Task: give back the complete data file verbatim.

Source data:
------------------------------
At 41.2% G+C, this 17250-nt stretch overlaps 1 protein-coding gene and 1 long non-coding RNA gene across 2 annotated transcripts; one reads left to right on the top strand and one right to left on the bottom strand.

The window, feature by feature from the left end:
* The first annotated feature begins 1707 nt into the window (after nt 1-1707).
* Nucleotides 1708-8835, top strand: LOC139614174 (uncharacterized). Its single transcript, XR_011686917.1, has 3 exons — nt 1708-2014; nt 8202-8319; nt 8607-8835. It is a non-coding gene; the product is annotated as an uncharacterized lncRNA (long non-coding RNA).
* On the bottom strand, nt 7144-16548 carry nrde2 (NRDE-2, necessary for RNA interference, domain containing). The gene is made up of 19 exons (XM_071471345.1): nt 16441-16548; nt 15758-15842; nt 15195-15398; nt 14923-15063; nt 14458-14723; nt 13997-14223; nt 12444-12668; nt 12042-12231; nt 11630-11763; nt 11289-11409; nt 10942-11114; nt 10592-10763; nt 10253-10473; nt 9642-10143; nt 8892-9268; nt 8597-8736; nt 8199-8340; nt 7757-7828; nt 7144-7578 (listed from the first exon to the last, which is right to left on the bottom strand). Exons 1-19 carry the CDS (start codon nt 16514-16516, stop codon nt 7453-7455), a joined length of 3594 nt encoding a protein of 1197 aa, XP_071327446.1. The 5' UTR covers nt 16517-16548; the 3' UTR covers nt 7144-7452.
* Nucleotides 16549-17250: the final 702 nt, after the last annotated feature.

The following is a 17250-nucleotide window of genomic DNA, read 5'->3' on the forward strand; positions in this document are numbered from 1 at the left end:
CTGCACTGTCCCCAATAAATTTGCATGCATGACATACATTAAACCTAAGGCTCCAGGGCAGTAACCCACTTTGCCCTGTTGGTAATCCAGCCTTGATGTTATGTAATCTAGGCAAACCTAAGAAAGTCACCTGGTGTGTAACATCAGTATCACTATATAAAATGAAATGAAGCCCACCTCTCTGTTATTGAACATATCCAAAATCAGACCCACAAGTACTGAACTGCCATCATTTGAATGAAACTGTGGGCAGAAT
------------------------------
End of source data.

At 41.2% G+C, this 17250-nt stretch overlaps 1 protein-coding gene and 1 long non-coding RNA gene across 2 annotated transcripts; one reads left to right on the top strand and one right to left on the bottom strand.

The window, feature by feature from the left end:
* The first annotated feature begins 1707 nt into the window (after nt 1-1707).
* Nucleotides 1708-8835, top strand: LOC139614174 (uncharacterized). Its single transcript, XR_011686917.1, has 3 exons — nt 1708-2014; nt 8202-8319; nt 8607-8835. It is a non-coding gene; the product is annotated as an uncharacterized lncRNA (long non-coding RNA).
* On the bottom strand, nt 7144-16548 carry nrde2 (NRDE-2, necessary for RNA interference, domain containing). The gene is made up of 19 exons (XM_071471345.1): nt 16441-16548; nt 15758-15842; nt 15195-15398; nt 14923-15063; nt 14458-14723; nt 13997-14223; nt 12444-12668; nt 12042-12231; nt 11630-11763; nt 11289-11409; nt 10942-11114; nt 10592-10763; nt 10253-10473; nt 9642-10143; nt 8892-9268; nt 8597-8736; nt 8199-8340; nt 7757-7828; nt 7144-7578 (listed from the first exon to the last, which is right to left on the bottom strand). Exons 1-19 carry the CDS (start codon nt 16514-16516, stop codon nt 7453-7455), a joined length of 3594 nt encoding a protein of 1197 aa, XP_071327446.1. The 5' UTR covers nt 16517-16548; the 3' UTR covers nt 7144-7452.
* Nucleotides 16549-17250: the final 702 nt, after the last annotated feature.

The following is a 17250-nucleotide window of genomic DNA, read 5'->3' on the forward strand; positions in this document are numbered from 1 at the left end:
CTGCACTGTCCCCAATAAATTTGCATGCATGACATACATTAAACCTAAGGCTCCAGGGCAGTAACCCACTTTGCCCTGTTGGTAATCCAGCCTTGATGTTATGTAATCTAGGCAAACCTAAGAAAGTCACCTGGTGTGTAACATCAGTATCACTATATAAAATGAAATGAAGCCCACCTCTCTGTTATTGAACATATCCAAAATCAGACCCACAAGTACTGAACTGCCATCATTTGAATGAAACTGTGGGCAGAAT